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Von Psychopathen wie Charles Manson oder Serienmördern wie Jack the Ripper geht eine unheimliche Faszination aus. Doch woher kommt sie? Und warum verdrängen wir so gern das alltäglichere Böse – von den eigenen Gewaltphantasien bis zum Machtmissbrauch im Büro? Die Kriminalpsychologin und Bestsellerautorin Julia Shaw taucht das Phänomen des Bösen in neues Licht. Shaw sucht und findet das Böse nicht nur in den Gehirnen von Massenmördern, sondern in jedem von uns. Und sie erläutert mithilfe psychologischer Fallstudien und neuester neurowissenschaftlicher Erkenntnisse, wie wir uns mit unserer dunklen Seite versöhnen. Ein augenöffnendes Buch, das die vertrauten Kategorien von Gut und Böse völlig über den Haufen wirft.

Philosophical Foundations of Fiduciary Law


Author: Andrew S. Gold,Paul B. Miller
Publisher: OUP Oxford
ISBN: 0191005290
Category: Law
Page: 450
View: 8867

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Fiduciary law is a critically important body of law. Fiduciary duties ensure the integrity of a remarkable variety of relationships, institutions, and organizations. They apply to relationships of great personal significance, including in some jurisdictions the relationship between parents and children. They structure a wide variety of commercial relationships, and they are essential to the regulation of relationships between professional service providers and their clients, including relationships between lawyer and client, doctor and patient, and investment manager and client. Fiduciary duties, perhaps uniquely in private law, challenge traditional ways of marking the boundaries between private and public law, inasmuch as they figure prominently in public governance. Indeed, there is even a storied tradition of thinking of the authority of the state in fiduciary terms. Notwithstanding its importance, fiduciary law has been woefully under-analysed by legal theorists. Filling this gap with a series of chapters by leading theorists, this book includes chapters on: the nature of fiduciary relationships, the connection between fiduciary duties and morality, the content and significance of fiduciary loyalty, the economic significance of fiduciary law, the application of fiduciary principles to public law and international law, the import of fiduciary relationships to theories of authority, and various other fundamental topics in the field. In many cases, new and important questions are raised by the book's chapters. Indeed, this book not only offers a much-needed theoretical assessment of fiduciary topics, it defines the field going forward, setting an agenda for future philosophical study of fiduciary law.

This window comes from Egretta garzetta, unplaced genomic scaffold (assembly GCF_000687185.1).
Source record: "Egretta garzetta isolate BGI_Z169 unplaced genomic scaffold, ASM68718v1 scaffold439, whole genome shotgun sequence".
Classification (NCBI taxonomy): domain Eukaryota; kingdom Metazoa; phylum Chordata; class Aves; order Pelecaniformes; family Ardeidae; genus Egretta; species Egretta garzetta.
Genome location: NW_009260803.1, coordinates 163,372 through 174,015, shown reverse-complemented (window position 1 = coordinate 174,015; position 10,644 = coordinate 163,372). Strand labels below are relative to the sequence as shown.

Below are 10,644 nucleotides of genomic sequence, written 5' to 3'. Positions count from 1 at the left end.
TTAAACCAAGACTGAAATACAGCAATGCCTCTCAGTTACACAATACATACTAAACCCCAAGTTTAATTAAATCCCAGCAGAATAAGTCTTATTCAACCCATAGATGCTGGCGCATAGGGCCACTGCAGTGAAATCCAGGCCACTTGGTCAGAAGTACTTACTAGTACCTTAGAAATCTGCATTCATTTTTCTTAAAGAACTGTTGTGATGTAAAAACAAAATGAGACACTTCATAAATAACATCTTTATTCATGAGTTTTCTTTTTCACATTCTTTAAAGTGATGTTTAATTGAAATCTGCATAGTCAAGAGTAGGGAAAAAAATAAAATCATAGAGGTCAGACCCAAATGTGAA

C.S. Lewis—On the Christ of a Religious Economy, 3.1

I. Creation and Sub-Creation
Author: P. H. Brazier
Publisher: Wipf and Stock Publishers
ISBN: 1621896390
Category: Religion
Page: 318
View: 3898

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C. S. Lewis--On the Christ of a Religious Economy I, Creation and Sub-Creation opens with Lewis on creation, the fall into original sin, and the human condition before God and how such an understanding permeated all his work, post-conversion. For Lewis, Christ, the second person of the Trinity, is the agent of creation and its redeemer. This leads into Lewis's representation through sub-creation: explaining salvation history and the purpose of the creation and the creature through story (The Chronicles of Narnia, The Space Trilogy, Screwtape, etc.), but also the question of multiple incarnations, and the encounters he pens between Aslan-Christ and creatures. What does this tell us about the human predicament and our state after the fall? This volume forms the first part of the third book in a series of studies on the theology of C. S. Lewis titled C. S. Lewis: Revelation and the Christ. The books are written for academics and students, but also, crucially, for those people, ordinary Christians, without a theology degree who enjoy and gain sustenance from reading Lewis's work.

Humanity's End

Why We Should Reject Radical Enhancement
Author: Nicholas Agar
Publisher: MIT Press
ISBN: 0262288931
Category: Philosophy
Page: 232
View: 3965